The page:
Address generational threat to customary land

Thursday December 03 2020
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Dubbed Agenda 21 at Rio Summit in Brazil in 1991, the global development thinkers came up with the noble idea of sustainable development and thought of not depleting resources for future generations.

Attempt by some current development thinkers to argue that customary land tenure can turn into free-hold land tenure system is fuelling a lot of tension over the future of customary land ownership. Precisely because they are community-based, customary land tenure systems are inherently unique to the localities in which they operate; thus they are difficult to characterise by generalities.

Recently, I was in Amudat District conducting a study on communal land tenure system and its implications in the livelihoods of the population. Yes, the 1995 Constitution recognises the customary land tenure system. Indeed, more than 90 per cent of all of northern Uganda (West Nile, Acholi, Lango, Teso and Karamoja) are largely communal.

An elder in Amudat narrated to me that his father at Uganda’s Independence in 1962, had 240 acres of arable land, call it communal land, and when they became of age, the three of them (the boys) were each allotted 80 acres of land parcels by their father. Now, he in turn recently sub-divided his eighty acres to his eight sons wherein each got only 10 acres.

Now, his sons, due to pressing household conditions, have been selling the land parcels to new faces in the district. The implication is that this young generation can only sub-divide to their sons much smaller land parcels and eventually run out of the finite land resource hence compromise future generations’ use of the resource.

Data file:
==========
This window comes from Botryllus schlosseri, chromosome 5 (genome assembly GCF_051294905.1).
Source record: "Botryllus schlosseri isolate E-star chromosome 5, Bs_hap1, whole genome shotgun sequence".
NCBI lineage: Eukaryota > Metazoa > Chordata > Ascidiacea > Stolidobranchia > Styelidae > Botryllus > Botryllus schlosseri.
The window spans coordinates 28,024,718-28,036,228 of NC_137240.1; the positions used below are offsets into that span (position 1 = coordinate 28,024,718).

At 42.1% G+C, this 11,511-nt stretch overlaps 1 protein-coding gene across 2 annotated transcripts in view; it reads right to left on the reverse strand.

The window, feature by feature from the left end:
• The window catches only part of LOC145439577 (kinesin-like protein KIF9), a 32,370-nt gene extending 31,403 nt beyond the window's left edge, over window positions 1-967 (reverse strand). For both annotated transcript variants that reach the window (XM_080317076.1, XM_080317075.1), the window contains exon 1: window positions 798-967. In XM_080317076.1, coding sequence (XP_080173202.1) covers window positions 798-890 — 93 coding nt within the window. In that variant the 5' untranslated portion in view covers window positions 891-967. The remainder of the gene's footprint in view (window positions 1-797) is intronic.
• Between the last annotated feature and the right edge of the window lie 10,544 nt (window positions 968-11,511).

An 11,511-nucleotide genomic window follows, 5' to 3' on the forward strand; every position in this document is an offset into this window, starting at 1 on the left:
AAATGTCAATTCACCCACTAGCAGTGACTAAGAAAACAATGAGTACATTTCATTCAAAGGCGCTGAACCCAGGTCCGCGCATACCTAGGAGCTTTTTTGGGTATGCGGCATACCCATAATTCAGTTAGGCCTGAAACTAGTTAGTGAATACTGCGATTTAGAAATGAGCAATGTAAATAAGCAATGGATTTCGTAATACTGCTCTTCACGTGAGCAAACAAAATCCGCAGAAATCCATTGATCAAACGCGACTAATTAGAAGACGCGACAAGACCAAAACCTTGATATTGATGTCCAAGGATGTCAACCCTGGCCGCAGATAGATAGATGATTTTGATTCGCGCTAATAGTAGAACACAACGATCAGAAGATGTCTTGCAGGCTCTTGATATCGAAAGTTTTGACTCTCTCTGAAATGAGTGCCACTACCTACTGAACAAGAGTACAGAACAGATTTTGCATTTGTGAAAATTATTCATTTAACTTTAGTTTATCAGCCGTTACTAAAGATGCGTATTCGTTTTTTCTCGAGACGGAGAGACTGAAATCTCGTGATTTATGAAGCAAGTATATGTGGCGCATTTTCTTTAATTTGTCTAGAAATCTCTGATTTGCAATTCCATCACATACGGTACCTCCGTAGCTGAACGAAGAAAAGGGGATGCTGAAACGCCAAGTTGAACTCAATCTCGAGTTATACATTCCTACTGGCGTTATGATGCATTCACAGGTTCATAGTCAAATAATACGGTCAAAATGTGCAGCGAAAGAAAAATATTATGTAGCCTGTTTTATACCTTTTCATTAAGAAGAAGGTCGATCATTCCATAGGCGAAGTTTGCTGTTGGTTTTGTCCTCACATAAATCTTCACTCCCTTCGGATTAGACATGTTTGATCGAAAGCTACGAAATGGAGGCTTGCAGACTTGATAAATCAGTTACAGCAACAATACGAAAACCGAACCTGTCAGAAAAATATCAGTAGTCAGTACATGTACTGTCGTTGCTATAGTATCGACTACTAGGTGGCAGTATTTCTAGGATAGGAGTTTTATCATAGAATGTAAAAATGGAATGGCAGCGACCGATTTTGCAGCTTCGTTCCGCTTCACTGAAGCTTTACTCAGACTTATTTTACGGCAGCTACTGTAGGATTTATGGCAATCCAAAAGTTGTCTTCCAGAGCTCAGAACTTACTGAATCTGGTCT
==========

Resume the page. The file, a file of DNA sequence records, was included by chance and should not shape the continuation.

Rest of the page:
Currently, there are several compelling arguments around pushing communal land into the market sphere, especially as a measure of supporting access to credit. As a result, some financial institutions who recognise how hard it is to gain land titles to such communal land parcels, have started giving exceptions to their rules and permit simple written statements from clan leaders as evidence of acknowledging the legitimacy of ownership of such land parcels.

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On witnessing how households from locations where more than 90 per cent of the land is communally owned and poverty levels have shot much higher than the national average of 27 per cent, according to Uganda Bureau of Statistics 2018 figures, leading personalities in society have now weighed in.

President Museveni, during the 2019 Easter weekend, while visiting families of his fallen bush war comrades in western Uganda, not only appreciated their choice not to sell off their family land, but also launched an open campaign for Ugandans to stop further sub-division of their ancestral land or better call it customary land and only uphold sharing the proceeds of the joint economic output from such land.

Accordingly, President Museveni, who is also the NRM party presidential candidate, has included this agenda in the party manifesto 2021 General Election. Some of the country’s youth have sold portions of their land and bought motorcycles with the hope of earning decent income from riding boda bdas. 

Unfortunately, given the many accidents involving boda bodas, some have had their transport business grind to a halt.

While youth entrepreneurship is truly a good idea, the choice of the youth to sell off a portion of their land has become a new poverty-driving force in, especially northern Uganda, which only recently has been enjoying the return of relative peace. Should this trend of selling off communal land continue, it will be a new destabilising force, especially in northern Uganda. 

Dr Pascal Odoch, visiting scholar – University of Lusaka, Zambia. drodoch@yahoo.com

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